As Professor Walker explains, she is participating because it is “important to engage in discussions on college campuses about African American history and contemporary issues affecting the wider Black community.” For her, a debate that particularly challenges the notion of a “post-racial society” allows her to address those who “question the need for affirmative action and other remedies for racial inequity.” As a Professor of education she is “fortunate to have the opportunity to address issues of social inequity and structural inequality in my courses and research” and stresses that “creating the space to have these important conversations and providing research materials that demonstrate the impact of racism helps some understand the legacy and the continued realities while it gives others a language to make the case that they know and understand.” This panel will offer students the facts needed to establish an educated stance on how racism still affects the lives of those in the black community. What is important to note about her opinion is her belief that these conversations not only empower black people to communicate their experience but also gives critical information about the issue to those of other ethnic groups who might shy away from taking her courses.
The final component of this year’s events is the myriad of collaborations between groups, all of which attest to the universalizing agenda of “Freedom Now.” From a lecture presented by Victor Ríos about incarceration brought by the Achieving Black and Latino Leaders of Excellence (ABLLE), to the lecture about Black Sign Language presented by Donna Jo Napoli of the Linguistic Department or the Matt-Armstead talk co-sponsored with QTC, it is clear black issues are not singular issues. These collaborations really prove not only the universality of the themes of oppression, exclusion and marginalization but also that categories of race, gender, and even sexuality are all components of any given identity.
Camille Robertson ‘13, opens up about her involvement in the Queer and Trans Conference (QTC) Planning Committee and the reasons QTC chose to collaborate for Black History Month: “QTC–Swarthmore’s annual student-run, weekend-long, free and public conference” provides the scene to “learn from and celebrate queer and trans-identified people of color…directly impacted by systems of oppression and yet too often silenced or not heeded in conversations about issues affecting queer and trans communities.” Due to the “deeply intersectional approach to promoting critical discourse around queer and trans issues” QTC supports “and stand[s] in solidarity with other groups that struggle against racism, classism, sexism, heterosexism, homophobia, transphobia, and other forms of normalized fear and hate.”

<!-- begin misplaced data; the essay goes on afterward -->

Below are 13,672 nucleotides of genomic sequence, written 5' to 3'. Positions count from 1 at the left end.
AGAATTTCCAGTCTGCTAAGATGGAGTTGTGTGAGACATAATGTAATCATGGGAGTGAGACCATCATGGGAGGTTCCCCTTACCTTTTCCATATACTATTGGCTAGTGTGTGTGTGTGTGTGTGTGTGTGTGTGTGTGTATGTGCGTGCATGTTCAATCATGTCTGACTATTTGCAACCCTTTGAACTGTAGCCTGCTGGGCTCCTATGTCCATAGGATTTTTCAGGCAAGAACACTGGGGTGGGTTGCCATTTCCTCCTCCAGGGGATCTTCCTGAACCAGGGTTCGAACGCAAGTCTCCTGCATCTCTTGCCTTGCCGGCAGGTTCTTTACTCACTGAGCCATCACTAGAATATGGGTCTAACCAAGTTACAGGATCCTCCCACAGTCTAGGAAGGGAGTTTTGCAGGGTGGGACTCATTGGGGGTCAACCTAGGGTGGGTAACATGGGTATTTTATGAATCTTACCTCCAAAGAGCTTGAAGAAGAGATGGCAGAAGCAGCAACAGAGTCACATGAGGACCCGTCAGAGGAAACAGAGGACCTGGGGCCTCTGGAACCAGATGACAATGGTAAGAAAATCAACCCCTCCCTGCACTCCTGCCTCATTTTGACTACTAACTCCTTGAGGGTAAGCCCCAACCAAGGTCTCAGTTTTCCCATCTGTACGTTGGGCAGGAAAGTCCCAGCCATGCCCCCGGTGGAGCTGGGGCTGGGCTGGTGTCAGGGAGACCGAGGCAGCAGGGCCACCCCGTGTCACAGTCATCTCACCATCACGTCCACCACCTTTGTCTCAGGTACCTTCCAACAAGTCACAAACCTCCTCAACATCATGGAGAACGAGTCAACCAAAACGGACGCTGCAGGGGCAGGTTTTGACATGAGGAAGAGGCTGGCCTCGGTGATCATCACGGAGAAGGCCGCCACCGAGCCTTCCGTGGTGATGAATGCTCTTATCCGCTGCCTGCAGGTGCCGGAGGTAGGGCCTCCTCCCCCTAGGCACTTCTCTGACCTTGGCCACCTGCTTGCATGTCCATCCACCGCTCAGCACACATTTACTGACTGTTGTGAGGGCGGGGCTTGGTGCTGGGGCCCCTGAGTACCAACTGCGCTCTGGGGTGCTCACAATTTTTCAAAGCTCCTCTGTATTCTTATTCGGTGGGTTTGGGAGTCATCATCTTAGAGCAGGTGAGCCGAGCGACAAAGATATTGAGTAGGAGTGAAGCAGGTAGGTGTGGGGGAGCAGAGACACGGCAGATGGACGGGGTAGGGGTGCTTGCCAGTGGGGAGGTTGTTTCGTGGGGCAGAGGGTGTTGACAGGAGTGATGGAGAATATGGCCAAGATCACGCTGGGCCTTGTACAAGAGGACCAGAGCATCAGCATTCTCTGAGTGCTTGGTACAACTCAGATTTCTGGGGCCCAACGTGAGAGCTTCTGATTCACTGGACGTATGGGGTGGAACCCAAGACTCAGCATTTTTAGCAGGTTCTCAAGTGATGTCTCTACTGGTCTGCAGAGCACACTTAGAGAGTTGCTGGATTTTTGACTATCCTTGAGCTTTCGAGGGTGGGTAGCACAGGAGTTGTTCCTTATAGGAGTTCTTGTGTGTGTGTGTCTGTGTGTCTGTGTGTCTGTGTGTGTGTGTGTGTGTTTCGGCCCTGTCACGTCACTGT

Matt Armstead is described by Camille as bringing a perspective that “will allow him to facilitate a compelling and important dialogue about how we ask and demand that the communities and institutions we participate in see us as our whole selves–queer selves, black selves, multiple selves.” Camille paints a vivid picture of how the multiplicity of all identities gives this heritage month purpose outside of the realm of race; at the Matt Armstead talk, a wide range of students will be able to empathize with experiences.
This Black History Month Swarthmore students are encouraged to ask thoughtful questions and interact with students outside of their comfort zone.
When asked “Why should students engage in BHM?” Alaina giggled and replied: “you can take time away from school and learn in an interactive way and build a tighter Swarthmore community.” She also stressed that “BHM has everything to do with everyone. Black history is American history.”
This sentiment was echoed by Paury Flowers, faculty contact person of the BHM Committee. “The history of people of African descent is the history of our nation in my opinion so whether your definition of how we come together as a melting pot or salad bowl, we need to know the ingredients individually AND collectively,” she said.
Paury stresses that the “Freedom Now” theme prevents stale conversation. “The conversation only gets old when a diversity of opinions are not brought to the table. I hope that the BHM events prompt this kind of thinking and engagement.”
To what end is this conversation? Camille believes that “Black History Month demands that the Swarthmore community recognize the whole selves of its Black members and their immense intellectual, political, cultural, and social contributions to the College.” Be a part of this movement for mutual understanding and respect and most of all, celebrate the vibrant and complex culture of black people.